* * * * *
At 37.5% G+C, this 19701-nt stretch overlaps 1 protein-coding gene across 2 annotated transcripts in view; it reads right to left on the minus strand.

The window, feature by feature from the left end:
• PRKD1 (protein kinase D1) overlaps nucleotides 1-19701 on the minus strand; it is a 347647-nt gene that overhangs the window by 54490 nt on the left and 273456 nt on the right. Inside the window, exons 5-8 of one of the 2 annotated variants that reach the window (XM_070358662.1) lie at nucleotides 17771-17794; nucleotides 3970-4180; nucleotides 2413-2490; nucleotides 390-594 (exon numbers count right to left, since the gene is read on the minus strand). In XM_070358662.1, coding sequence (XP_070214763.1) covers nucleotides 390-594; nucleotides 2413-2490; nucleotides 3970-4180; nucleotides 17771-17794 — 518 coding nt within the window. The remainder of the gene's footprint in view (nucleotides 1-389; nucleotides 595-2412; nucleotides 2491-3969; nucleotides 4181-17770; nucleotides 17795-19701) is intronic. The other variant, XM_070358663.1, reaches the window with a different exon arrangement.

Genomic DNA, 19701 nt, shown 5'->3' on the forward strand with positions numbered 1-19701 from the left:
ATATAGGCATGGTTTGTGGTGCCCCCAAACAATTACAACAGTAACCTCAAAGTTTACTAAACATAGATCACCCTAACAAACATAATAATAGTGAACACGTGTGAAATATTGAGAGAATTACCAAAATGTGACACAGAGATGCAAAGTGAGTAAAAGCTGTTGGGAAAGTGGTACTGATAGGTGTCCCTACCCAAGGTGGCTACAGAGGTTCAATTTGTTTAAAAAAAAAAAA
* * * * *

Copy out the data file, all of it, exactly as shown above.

At 37.5% G+C, this 19701-nt stretch overlaps 1 protein-coding gene across 2 annotated transcripts in view; it reads right to left on the minus strand.

The window, feature by feature from the left end:
• PRKD1 (protein kinase D1) overlaps nucleotides 1-19701 on the minus strand; it is a 347647-nt gene that overhangs the window by 54490 nt on the left and 273456 nt on the right. Inside the window, exons 5-8 of one of the 2 annotated variants that reach the window (XM_070358662.1) lie at nucleotides 17771-17794; nucleotides 3970-4180; nucleotides 2413-2490; nucleotides 390-594 (exon numbers count right to left, since the gene is read on the minus strand). In XM_070358662.1, coding sequence (XP_070214763.1) covers nucleotides 390-594; nucleotides 2413-2490; nucleotides 3970-4180; nucleotides 17771-17794 — 518 coding nt within the window. The remainder of the gene's footprint in view (nucleotides 1-389; nucleotides 595-2412; nucleotides 2491-3969; nucleotides 4181-17770; nucleotides 17795-19701) is intronic. The other variant, XM_070358663.1, reaches the window with a different exon arrangement.

Genomic DNA, 19701 nt, shown 5'->3' on the forward strand with positions numbered 1-19701 from the left:
ATATAGGCATGGTTTGTGGTGCCCCCAAACAATTACAACAGTAACCTCAAAGTTTACTAAACATAGATCACCCTAACAAACATAATAATAGTGAACACGTGTGAAATATTGAGAGAATTACCAAAATGTGACACAGAGATGCAAAGTGAGTAAAAGCTGTTGGGAAAGTGGTACTGATAGGTGTCCCTACCCAAGGTGGCTACAGAGGTTCAATTTGTTTAAAAAAAAAAAA